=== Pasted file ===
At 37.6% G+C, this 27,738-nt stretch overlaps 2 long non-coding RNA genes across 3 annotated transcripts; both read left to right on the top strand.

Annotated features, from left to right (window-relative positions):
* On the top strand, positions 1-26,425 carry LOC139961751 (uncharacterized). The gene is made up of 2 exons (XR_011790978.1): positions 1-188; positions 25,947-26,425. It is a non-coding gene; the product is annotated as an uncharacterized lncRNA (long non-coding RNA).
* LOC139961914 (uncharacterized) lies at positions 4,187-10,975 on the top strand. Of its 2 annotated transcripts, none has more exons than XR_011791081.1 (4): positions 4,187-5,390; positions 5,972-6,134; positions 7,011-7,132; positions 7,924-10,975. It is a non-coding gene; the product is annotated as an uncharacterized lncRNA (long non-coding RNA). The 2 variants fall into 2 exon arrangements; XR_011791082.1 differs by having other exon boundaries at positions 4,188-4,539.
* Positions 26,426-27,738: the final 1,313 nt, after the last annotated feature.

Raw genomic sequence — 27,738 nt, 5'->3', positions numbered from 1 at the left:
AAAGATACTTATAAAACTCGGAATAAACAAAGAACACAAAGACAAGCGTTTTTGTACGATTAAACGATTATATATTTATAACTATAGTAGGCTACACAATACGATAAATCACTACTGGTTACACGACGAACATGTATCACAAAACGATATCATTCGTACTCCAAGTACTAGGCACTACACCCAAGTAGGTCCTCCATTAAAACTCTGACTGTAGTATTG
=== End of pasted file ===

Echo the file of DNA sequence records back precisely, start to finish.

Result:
At 37.6% G+C, this 27,738-nt stretch overlaps 2 long non-coding RNA genes across 3 annotated transcripts; both read left to right on the top strand.

Annotated features, from left to right (window-relative positions):
* On the top strand, positions 1-26,425 carry LOC139961751 (uncharacterized). The gene is made up of 2 exons (XR_011790978.1): positions 1-188; positions 25,947-26,425. It is a non-coding gene; the product is annotated as an uncharacterized lncRNA (long non-coding RNA).
* LOC139961914 (uncharacterized) lies at positions 4,187-10,975 on the top strand. Of its 2 annotated transcripts, none has more exons than XR_011791081.1 (4): positions 4,187-5,390; positions 5,972-6,134; positions 7,011-7,132; positions 7,924-10,975. It is a non-coding gene; the product is annotated as an uncharacterized lncRNA (long non-coding RNA). The 2 variants fall into 2 exon arrangements; XR_011791082.1 differs by having other exon boundaries at positions 4,188-4,539.
* Positions 26,426-27,738: the final 1,313 nt, after the last annotated feature.

Raw genomic sequence — 27,738 nt, 5'->3', positions numbered from 1 at the left:
AAAGATACTTATAAAACTCGGAATAAACAAAGAACACAAAGACAAGCGTTTTTGTACGATTAAACGATTATATATTTATAACTATAGTAGGCTACACAATACGATAAATCACTACTGGTTACACGACGAACATGTATCACAAAACGATATCATTCGTACTCCAAGTACTAGGCACTACACCCAAGTAGGTCCTCCATTAAAACTCTGACTGTAGTATTG